The Oscar M. Lopez Center For Climate Change Adaptation And Disaster Risk Management Foundation Inc., awarded De La Salle University’s Br. Alfred Shields FSC Ocean Research Center with a two-year grant entitled “Coral Reefs and Climate Change: Documenting and Sharing Reef Vulnerabilities and Resilience Using a Rapid Response Model.”
The project will provide a baseline evaluation of two reef systems in the iconic Verde Island Passage (VIP) in order to develop a set of tools and a “report card” that will enable local communities and industries to monitor the progress of climate change, its impacts on local reefs, and the success of mitigation undertaken to minimize impacts of these changes.
It aims to create a standard set of simplified tools that can be used by local communities to monitor climate change in tropical marine communities that are informed by, but not dependent on, the more detailed scientific methods that require more specialized knowledge. These tools will be developed and tested in collaboration with local communities whose input will be sought throughout the grant at every stage of development. Once produced, these tools will be shared in a capstone workshop with a larger regional group of stakeholders, including industry partners. It is hoped that this will empower communities through early detection of climate change parameters such as coral bleaching and other forms of environmental degradation.
This project is in collaboration with partners from the California Academy of Science, Old Dominion University and The Smithsonian Institute.
Ocean acidification is an effect of climate change that has recently gotten a lot of attention from scientists. Carbon dioxide in the atmosphere dissolves in the ocean and affects the carbonate chemistry of seawater, “acidifying” it, or lowering its pH (e.g. Feely et al. 2004). This does not mean that the ocean becomes an acid in the chemical sense of the word, it just means that the seawater pH will decrease. Results of extensive climate research predict that the pH of the oceans will go down 0.3 – 0.4 pH points by the end of the century, meaning the average seawater pH will go from approximately 8.2 down to 7.9 or 7.8. This decrease in pH results in a corresponding decrease in the availability of carbonate in the ocean, which many marine organisms use to form shells and skeletons (e.g. Cohen and Holcomb 2009). Coral reefs are particularly vulnerable, as their framework consists largely of the carbonate skeletons of the marine animals known as corals (e.g. Fabricius et al. 2011). As ocean acidification will make it more difficult for corals to manufacture their skeletons, their growth will be affected and they will become more vulnerable to other impacts such as storms or disease (e.g. Hoegh-Guldberg et al. 2007). This is likely to impact reef growth as a whole and, consequently, the maintenance of all the goods and services that coral reefs provide.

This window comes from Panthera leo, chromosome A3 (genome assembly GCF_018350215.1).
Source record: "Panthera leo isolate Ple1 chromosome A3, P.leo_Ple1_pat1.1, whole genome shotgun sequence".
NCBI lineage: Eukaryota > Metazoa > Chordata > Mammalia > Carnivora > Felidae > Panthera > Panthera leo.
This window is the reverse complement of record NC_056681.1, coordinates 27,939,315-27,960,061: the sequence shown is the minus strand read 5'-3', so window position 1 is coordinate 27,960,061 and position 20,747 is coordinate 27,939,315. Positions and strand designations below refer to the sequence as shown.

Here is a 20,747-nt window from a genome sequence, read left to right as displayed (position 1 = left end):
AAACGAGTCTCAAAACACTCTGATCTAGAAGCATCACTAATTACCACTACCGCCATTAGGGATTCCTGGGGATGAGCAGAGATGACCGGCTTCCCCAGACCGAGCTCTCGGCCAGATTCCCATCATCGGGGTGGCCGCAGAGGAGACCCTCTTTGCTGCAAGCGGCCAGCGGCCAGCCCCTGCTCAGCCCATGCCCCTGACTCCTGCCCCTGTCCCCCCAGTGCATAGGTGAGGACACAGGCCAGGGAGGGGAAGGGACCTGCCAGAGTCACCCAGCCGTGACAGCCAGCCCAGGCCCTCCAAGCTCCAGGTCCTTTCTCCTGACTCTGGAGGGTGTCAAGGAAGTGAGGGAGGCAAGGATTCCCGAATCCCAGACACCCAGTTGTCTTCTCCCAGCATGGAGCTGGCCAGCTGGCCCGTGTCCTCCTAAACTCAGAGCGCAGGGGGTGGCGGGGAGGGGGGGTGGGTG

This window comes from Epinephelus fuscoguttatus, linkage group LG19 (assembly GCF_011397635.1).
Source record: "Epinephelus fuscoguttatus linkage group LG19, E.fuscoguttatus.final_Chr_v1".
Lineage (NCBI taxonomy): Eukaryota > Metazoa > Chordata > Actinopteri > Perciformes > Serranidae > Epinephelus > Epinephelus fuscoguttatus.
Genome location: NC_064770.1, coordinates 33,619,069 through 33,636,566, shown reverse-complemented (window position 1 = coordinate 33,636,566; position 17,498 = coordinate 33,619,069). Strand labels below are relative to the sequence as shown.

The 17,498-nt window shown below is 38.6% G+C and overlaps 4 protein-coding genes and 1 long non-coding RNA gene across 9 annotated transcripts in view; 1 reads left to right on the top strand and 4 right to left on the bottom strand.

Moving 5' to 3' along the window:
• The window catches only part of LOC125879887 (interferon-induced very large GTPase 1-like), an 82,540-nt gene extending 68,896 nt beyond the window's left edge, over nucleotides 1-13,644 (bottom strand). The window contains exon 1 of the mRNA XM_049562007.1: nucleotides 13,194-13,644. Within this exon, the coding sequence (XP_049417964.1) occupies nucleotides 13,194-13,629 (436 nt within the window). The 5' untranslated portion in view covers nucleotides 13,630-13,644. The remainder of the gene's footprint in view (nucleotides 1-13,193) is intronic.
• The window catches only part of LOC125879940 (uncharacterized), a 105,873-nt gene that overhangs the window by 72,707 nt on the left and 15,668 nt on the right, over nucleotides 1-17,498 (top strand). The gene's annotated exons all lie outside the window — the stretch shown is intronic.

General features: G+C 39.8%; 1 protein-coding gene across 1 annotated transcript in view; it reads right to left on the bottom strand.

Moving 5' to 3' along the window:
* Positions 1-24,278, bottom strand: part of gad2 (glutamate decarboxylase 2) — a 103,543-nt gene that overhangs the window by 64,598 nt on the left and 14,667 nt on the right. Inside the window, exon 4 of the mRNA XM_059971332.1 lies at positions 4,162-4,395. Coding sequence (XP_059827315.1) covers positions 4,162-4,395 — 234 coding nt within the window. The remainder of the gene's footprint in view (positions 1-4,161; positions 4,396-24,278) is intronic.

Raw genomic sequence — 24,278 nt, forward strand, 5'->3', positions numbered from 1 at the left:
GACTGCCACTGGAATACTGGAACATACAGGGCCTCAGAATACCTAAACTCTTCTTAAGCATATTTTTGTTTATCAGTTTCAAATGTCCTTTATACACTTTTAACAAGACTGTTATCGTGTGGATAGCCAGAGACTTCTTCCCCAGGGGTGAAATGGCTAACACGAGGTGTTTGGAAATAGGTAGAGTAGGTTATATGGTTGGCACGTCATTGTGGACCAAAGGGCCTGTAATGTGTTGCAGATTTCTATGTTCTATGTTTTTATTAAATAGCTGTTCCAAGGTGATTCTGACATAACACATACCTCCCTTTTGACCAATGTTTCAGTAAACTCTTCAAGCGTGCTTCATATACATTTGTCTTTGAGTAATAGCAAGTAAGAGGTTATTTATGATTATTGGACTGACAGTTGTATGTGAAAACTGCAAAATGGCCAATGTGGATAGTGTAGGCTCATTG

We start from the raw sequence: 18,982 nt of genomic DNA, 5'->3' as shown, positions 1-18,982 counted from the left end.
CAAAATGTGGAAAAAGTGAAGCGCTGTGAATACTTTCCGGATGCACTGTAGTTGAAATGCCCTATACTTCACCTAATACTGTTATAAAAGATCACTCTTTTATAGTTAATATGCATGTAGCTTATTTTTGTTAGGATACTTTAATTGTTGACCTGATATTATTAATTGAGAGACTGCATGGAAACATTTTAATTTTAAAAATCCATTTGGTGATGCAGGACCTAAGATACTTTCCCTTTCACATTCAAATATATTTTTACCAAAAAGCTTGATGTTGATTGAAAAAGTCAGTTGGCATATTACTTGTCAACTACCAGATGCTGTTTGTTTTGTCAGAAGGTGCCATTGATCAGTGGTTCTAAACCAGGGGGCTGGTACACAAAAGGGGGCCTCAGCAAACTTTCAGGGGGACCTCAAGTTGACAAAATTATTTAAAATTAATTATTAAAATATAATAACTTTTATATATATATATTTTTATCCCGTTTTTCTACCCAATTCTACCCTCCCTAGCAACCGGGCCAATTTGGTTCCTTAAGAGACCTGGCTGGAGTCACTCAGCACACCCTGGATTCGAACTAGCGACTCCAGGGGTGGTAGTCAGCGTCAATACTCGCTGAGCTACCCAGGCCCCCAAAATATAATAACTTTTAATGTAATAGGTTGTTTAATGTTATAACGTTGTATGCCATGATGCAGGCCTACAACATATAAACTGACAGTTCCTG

“Acidification Impacts on the Demography of Corals” (AcID Corals) is a research project under the DOST-PCAARRD program “Acidification: How it affects the Marine Environment and Resources in the Philippines”. AcID Corals, led by ShORe director Dr. Wilfredo Licuanan, primarily aims to quantify the effects of ocean acidification on certain coral species and communities through monitoring coastal sites of varying levels of acidity in Lian and Mabini, Batangas within a three year period. Additionally, the project is also geared towards determining the likely impacts and consequences of ocean acidification on local coastal communities throughout the sites.